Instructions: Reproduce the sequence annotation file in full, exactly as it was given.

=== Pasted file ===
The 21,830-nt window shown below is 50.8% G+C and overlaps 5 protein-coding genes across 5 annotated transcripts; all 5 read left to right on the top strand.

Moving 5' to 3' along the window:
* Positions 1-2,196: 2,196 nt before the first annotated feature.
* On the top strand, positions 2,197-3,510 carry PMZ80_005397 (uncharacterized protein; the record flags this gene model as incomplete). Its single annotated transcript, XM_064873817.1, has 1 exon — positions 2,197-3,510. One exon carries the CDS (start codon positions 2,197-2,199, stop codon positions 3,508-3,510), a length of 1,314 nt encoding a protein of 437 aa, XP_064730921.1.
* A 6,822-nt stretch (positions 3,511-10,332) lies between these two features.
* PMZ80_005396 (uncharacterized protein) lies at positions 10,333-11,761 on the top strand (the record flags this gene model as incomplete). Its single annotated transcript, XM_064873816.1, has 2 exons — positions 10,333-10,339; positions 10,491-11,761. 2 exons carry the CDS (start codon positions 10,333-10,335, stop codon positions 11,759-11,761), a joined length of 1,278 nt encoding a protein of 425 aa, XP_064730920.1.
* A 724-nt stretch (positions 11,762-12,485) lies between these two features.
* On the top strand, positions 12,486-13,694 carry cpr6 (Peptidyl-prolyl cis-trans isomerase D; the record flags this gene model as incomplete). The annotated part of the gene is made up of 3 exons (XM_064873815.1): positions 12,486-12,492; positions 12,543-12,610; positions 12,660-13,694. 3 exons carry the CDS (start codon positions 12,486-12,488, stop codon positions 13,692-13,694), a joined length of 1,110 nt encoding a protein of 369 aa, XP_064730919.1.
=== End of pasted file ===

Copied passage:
The 21,830-nt window shown below is 50.8% G+C and overlaps 5 protein-coding genes across 5 annotated transcripts; all 5 read left to right on the top strand.

Moving 5' to 3' along the window:
* Positions 1-2,196: 2,196 nt before the first annotated feature.
* On the top strand, positions 2,197-3,510 carry PMZ80_005397 (uncharacterized protein; the record flags this gene model as incomplete). Its single annotated transcript, XM_064873817.1, has 1 exon — positions 2,197-3,510. One exon carries the CDS (start codon positions 2,197-2,199, stop codon positions 3,508-3,510), a length of 1,314 nt encoding a protein of 437 aa, XP_064730921.1.
* A 6,822-nt stretch (positions 3,511-10,332) lies between these two features.
* PMZ80_005396 (uncharacterized protein) lies at positions 10,333-11,761 on the top strand (the record flags this gene model as incomplete). Its single annotated transcript, XM_064873816.1, has 2 exons — positions 10,333-10,339; positions 10,491-11,761. 2 exons carry the CDS (start codon positions 10,333-10,335, stop codon positions 11,759-11,761), a joined length of 1,278 nt encoding a protein of 425 aa, XP_064730920.1.
* A 724-nt stretch (positions 11,762-12,485) lies between these two features.
* On the top strand, positions 12,486-13,694 carry cpr6 (Peptidyl-prolyl cis-trans isomerase D; the record flags this gene model as incomplete). The annotated part of the gene is made up of 3 exons (XM_064873815.1): positions 12,486-12,492; positions 12,543-12,610; positions 12,660-13,694. 3 exons carry the CDS (start codon positions 12,486-12,488, stop codon positions 13,692-13,694), a joined length of 1,110 nt encoding a protein of 369 aa, XP_064730919.1.